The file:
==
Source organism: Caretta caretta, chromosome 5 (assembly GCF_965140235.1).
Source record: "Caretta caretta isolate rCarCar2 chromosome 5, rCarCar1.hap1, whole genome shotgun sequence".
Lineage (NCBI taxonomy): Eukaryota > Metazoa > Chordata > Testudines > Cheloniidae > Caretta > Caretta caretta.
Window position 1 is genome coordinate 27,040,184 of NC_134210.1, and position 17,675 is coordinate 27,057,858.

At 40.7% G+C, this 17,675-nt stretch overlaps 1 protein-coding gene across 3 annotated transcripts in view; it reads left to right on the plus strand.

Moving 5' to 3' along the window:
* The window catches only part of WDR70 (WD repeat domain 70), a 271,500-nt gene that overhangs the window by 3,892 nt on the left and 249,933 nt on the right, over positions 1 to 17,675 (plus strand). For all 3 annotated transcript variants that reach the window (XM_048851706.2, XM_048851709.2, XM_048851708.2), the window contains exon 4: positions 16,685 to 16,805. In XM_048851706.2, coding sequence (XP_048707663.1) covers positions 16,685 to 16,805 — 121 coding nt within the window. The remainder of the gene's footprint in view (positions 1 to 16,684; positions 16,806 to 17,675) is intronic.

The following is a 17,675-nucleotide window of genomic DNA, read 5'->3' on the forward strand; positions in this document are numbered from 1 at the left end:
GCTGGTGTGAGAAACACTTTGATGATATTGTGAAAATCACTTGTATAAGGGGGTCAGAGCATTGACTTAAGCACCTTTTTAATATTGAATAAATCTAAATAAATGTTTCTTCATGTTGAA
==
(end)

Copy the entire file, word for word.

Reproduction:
Source organism: Caretta caretta, chromosome 5 (assembly GCF_965140235.1).
Source record: "Caretta caretta isolate rCarCar2 chromosome 5, rCarCar1.hap1, whole genome shotgun sequence".
Lineage (NCBI taxonomy): Eukaryota > Metazoa > Chordata > Testudines > Cheloniidae > Caretta > Caretta caretta.
Window position 1 is genome coordinate 27,040,184 of NC_134210.1, and position 17,675 is coordinate 27,057,858.

At 40.7% G+C, this 17,675-nt stretch overlaps 1 protein-coding gene across 3 annotated transcripts in view; it reads left to right on the plus strand.

Moving 5' to 3' along the window:
* The window catches only part of WDR70 (WD repeat domain 70), a 271,500-nt gene that overhangs the window by 3,892 nt on the left and 249,933 nt on the right, over positions 1 to 17,675 (plus strand). For all 3 annotated transcript variants that reach the window (XM_048851706.2, XM_048851709.2, XM_048851708.2), the window contains exon 4: positions 16,685 to 16,805. In XM_048851706.2, coding sequence (XP_048707663.1) covers positions 16,685 to 16,805 — 121 coding nt within the window. The remainder of the gene's footprint in view (positions 1 to 16,684; positions 16,806 to 17,675) is intronic.

The following is a 17,675-nucleotide window of genomic DNA, read 5'->3' on the forward strand; positions in this document are numbered from 1 at the left end:
GCTGGTGTGAGAAACACTTTGATGATATTGTGAAAATCACTTGTATAAGGGGGTCAGAGCATTGACTTAAGCACCTTTTTAATATTGAATAAATCTAAATAAATGTTTCTTCATGTTGAA